IA: It seems that you’re describing that the technology is reflexive; not only does the technology change the way they interact, but then they can turn that technology around and use the technology as either a topic in their art or as a way of promoting or of a way of discussing it; the technology then goes back into their arts, as well.

SA: Yes, there are examples of that. I covered a Black-Eyed Peas show and Will.I.Am, who is a rapper, used text messages that people sent, live during the show, and he made them into a rap, he improvised it into a rap. I thought that was really kind of slick to do that! I was really impressed with it. The show was just too much; but that definitely was the highlight of the show.

IA: That’s a brilliant twist on the king giving Bach the theme to improvise a six-part fugue on!

SA: Yeah. And there’s a YouTube video of Lang-Lang, the pianist. He took his iPad on stage for an encore and there’s some sort of app, some sort of website or something that will play “Flight of the Bumblebee” for you. The tempo depends on how fast you touch the iPad with your fingers. So he did that, and he kind of stopped and started it, stopped and started it on stage during his encore. I think that is very relevant to show this hot item at a classical performance on stage.

IA: Is there anything else you can tell us about the current state of the arts?

SA: I read and recommend Greg Sandow's blog - he has a realistic view of classical music's place in society now. The bad news: It's not as popular as it used to be. The good news: There are musicians who know this and are finding new ways to get the music out there.

IA: Where do you think are we going in the future?

SA: I don't think promoting classical music is going to get any easier. I recently interviewed pianist/ "From the Top" host Christopher O'Riley, who wrote this:
"Much has been thought and written about the change of place in society occupied by Classical music. A civilization used to be judged by the pinnacles of culture which were celebrated and nurtured within society's confines. Now it seems that there's a more mercenary attitude: If skiing is Denver's #1 'cultural' asset, what would they want with a symphony orchestra? And why would a community ill-informed of the music be necessarily dunned by what appears to be an elitist and exclusivist art form? The answer is that people are inundated and enslaved by musical forms that pervade popular media, and no strides are made toward the pursuit of quality or excellence. Immediate gratification would never have brought forth Beethoven's 9th, but kids are constantly brow-beaten into believing that all good things come immediately for no effort.
Meanwhile, even kids who have no plan on continuing in music have been shown, in blessed circumstances, that a community of one's peers, in an orchestra, chorus, a string quartet, a marching band, can be a vehicle for maturation, for inspiration, for spiritual uplift, that transcends any discussion of elitism. One wouldn't call Roger Federer an elitist, but he does represent and perform for us in a way that makes us realize the power of the pursuit of excellence, the passion inherent in performance on a high level. this is where music performance should be headed, and luckily, From The Top is a perfect vehicle for the public at large to get to know performers as people just like us, only different, and his in turn gives the uninitiated audience the idea that music, most particularly Classical music, can be fun as well as inspirational."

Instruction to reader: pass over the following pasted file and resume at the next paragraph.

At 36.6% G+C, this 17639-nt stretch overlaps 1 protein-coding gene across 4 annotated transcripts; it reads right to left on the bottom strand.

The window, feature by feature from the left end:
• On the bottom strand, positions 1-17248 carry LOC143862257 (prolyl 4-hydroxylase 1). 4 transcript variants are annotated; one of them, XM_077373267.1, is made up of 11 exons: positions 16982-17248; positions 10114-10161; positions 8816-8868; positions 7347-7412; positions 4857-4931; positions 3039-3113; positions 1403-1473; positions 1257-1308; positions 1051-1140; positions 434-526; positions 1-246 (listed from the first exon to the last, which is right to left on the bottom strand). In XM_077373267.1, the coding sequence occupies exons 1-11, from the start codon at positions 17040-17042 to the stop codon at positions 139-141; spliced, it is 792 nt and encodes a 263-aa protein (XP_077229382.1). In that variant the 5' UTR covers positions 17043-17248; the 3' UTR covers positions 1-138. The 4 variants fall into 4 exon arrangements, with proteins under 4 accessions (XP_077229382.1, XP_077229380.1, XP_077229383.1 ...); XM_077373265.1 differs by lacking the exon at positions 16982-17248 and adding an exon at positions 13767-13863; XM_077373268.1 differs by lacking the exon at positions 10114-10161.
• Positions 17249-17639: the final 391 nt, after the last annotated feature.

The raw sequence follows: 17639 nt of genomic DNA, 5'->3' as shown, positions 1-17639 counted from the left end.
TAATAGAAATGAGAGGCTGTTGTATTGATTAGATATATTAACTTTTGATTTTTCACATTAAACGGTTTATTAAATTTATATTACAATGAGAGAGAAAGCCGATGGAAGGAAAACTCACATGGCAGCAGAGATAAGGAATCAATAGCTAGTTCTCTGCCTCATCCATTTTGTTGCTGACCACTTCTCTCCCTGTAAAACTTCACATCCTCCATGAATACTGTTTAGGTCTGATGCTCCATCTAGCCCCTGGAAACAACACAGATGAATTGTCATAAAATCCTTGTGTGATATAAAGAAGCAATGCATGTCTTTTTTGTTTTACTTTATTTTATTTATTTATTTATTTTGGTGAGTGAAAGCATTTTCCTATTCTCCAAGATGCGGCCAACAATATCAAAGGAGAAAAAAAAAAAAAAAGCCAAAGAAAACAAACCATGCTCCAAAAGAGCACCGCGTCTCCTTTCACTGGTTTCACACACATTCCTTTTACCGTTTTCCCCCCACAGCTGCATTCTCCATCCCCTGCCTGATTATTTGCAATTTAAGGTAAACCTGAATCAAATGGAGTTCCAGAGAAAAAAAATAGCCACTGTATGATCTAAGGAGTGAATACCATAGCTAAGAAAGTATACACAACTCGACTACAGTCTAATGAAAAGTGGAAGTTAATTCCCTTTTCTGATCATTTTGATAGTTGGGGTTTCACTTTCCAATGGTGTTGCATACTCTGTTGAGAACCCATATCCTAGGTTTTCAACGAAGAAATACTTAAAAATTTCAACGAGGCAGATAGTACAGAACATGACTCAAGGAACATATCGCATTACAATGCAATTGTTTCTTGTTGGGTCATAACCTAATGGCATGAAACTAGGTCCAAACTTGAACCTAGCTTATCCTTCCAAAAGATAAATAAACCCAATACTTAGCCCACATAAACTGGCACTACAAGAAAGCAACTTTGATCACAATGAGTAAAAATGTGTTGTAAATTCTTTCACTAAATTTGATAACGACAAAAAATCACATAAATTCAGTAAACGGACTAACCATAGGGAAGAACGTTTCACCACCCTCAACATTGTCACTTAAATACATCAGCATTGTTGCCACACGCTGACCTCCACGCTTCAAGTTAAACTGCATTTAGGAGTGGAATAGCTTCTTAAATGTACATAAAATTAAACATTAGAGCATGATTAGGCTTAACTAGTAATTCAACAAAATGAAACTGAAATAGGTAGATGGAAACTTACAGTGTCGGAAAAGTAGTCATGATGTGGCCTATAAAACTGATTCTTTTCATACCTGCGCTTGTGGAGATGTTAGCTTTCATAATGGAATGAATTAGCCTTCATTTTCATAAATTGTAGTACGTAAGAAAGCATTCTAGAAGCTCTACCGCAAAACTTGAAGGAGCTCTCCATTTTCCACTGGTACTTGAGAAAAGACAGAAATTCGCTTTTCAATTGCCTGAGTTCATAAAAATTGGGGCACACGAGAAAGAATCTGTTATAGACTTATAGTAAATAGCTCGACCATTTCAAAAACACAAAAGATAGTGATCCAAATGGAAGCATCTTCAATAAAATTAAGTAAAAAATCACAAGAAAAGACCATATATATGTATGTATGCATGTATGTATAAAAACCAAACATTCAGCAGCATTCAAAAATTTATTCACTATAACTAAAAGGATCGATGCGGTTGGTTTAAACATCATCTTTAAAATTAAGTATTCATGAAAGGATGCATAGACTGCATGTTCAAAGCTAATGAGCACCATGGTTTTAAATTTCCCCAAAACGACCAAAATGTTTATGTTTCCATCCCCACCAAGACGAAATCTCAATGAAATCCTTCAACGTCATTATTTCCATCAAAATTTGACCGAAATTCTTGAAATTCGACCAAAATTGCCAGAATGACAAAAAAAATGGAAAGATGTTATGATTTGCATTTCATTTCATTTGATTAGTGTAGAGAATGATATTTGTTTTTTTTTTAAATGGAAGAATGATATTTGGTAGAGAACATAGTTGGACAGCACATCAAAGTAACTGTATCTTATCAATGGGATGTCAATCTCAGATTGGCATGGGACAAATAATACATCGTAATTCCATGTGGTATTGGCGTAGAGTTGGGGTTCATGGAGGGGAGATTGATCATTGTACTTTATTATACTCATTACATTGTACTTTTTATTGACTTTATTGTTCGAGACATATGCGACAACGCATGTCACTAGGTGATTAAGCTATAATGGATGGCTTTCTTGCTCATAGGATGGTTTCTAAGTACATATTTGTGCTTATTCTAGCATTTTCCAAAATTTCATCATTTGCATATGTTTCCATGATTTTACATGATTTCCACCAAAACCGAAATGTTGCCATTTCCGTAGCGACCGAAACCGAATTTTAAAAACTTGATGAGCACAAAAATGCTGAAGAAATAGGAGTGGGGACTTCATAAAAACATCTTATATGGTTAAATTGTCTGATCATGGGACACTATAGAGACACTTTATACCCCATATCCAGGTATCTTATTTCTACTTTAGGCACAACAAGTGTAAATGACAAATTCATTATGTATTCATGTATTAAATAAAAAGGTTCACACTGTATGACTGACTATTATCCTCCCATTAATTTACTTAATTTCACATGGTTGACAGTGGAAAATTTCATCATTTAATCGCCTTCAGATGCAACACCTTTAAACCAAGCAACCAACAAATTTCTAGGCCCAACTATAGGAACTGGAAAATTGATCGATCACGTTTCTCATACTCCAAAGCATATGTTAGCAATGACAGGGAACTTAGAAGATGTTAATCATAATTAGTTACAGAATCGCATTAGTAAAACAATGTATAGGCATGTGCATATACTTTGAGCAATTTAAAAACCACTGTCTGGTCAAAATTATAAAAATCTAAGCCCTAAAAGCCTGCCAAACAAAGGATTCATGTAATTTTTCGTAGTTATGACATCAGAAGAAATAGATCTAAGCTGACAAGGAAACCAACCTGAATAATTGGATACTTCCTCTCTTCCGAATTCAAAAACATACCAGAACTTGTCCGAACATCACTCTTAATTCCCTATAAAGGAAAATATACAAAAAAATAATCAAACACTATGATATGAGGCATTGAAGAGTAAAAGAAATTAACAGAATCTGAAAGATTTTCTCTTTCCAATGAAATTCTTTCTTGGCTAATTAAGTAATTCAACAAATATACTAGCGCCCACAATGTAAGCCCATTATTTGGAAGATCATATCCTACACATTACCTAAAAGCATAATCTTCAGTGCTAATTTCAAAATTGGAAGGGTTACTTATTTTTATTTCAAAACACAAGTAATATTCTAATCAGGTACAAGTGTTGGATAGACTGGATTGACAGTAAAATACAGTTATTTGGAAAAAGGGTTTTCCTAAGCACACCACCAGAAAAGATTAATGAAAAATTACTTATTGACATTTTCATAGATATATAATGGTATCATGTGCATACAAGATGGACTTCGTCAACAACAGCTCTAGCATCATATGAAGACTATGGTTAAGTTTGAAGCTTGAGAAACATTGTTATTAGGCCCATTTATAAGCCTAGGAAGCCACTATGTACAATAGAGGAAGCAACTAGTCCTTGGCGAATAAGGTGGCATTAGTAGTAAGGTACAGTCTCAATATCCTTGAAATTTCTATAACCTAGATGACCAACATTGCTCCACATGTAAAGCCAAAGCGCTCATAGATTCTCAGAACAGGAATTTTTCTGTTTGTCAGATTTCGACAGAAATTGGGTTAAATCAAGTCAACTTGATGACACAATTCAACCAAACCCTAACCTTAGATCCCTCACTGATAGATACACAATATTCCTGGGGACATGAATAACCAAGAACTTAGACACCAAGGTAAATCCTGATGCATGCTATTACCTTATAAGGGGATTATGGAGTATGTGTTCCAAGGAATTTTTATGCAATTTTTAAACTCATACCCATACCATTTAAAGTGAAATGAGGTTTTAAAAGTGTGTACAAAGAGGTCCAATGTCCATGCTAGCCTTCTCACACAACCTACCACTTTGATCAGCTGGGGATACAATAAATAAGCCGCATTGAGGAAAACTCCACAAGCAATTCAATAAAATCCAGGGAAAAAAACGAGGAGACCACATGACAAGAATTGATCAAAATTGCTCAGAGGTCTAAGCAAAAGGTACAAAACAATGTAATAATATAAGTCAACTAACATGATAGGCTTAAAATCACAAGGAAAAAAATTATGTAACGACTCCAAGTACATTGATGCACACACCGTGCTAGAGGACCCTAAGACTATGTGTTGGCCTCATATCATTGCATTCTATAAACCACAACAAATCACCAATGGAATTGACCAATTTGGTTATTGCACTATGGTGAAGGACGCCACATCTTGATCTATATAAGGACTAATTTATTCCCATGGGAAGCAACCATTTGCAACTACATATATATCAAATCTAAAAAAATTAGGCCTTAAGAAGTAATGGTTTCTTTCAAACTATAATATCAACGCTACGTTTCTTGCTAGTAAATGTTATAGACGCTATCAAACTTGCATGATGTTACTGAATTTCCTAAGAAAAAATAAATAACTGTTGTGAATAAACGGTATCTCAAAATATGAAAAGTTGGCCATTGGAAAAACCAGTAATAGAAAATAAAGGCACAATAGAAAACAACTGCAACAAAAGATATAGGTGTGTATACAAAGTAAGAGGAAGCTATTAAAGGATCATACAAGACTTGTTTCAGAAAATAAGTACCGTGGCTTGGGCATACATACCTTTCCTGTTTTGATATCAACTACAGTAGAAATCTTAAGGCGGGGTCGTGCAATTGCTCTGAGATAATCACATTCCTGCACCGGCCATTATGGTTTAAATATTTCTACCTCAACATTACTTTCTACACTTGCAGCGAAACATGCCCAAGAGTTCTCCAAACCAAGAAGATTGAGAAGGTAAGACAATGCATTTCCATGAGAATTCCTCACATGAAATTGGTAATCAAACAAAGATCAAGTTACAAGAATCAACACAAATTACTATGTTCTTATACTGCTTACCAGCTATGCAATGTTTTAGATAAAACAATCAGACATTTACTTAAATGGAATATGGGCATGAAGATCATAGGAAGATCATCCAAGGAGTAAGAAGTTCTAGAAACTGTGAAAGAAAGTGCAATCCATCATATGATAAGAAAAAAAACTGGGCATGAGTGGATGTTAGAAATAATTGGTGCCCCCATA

IA: It is getting harder and harder to promote Classical music today? Why do you think that is? If it is such great music, what is it so hard to promote it?

SA: Well, that’s the million dollar question. I think if we can get all the information we need just by googling something, without even walking over to the bookshelf and pulling down an encyclopedia, or even going to the library and looking through a card catalog -- we’re taught with these new technologies that we don’t have to work to get complicated information. We can have everything at our fingertips. Whereas, if I had to type out every article I ever wrote on a typewriter, if I made a mistake I would have to start over: I would be more conscious as a speller and I would probably respect that process a lot more. I wouldn’t feel so bad if it took me a month or two to learn a Beethoven sonata. But if I think that everything should come quickly, then it’s hard to carry that over into other areas. I don’t think it’s necessarily recent. In the 20th century there were the minimalists in the visual arts whose works were simplified: big color blocks on the canvas as opposed to very detailed art works. I’m not saying it’s bad; a lot of the artists were trained in the classical way; they had to know the rules to break them. And I feel like it’s not expected that kids know these rules before they have to break them. I don’t think it’s just limited to classical music. For some of my young piano students, school is a shock to them because it’s six or seven hours of learning and it is probably harder for kids now than it ever has been.